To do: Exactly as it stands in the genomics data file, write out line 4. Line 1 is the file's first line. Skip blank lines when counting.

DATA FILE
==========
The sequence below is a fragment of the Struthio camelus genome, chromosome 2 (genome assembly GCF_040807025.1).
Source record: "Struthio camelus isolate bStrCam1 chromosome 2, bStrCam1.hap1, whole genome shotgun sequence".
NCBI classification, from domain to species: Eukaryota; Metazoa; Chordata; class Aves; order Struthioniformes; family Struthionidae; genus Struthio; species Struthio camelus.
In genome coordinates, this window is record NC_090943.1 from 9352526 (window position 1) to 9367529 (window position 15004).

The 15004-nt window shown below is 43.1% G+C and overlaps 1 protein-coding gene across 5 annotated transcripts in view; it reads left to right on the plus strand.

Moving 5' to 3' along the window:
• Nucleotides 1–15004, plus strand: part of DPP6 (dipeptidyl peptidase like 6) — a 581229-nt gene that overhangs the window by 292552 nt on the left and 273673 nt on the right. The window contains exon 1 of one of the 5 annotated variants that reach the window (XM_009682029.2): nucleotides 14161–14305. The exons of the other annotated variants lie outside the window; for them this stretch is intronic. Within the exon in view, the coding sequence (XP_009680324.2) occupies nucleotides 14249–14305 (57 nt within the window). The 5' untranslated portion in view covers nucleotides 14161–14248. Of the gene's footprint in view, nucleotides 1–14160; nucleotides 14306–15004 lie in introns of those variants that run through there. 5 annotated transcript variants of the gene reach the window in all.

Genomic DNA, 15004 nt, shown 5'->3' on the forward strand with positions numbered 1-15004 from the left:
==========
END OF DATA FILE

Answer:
In genome coordinates, this window is record NC_090943.1 from 9352526 (window position 1) to 9367529 (window position 15004).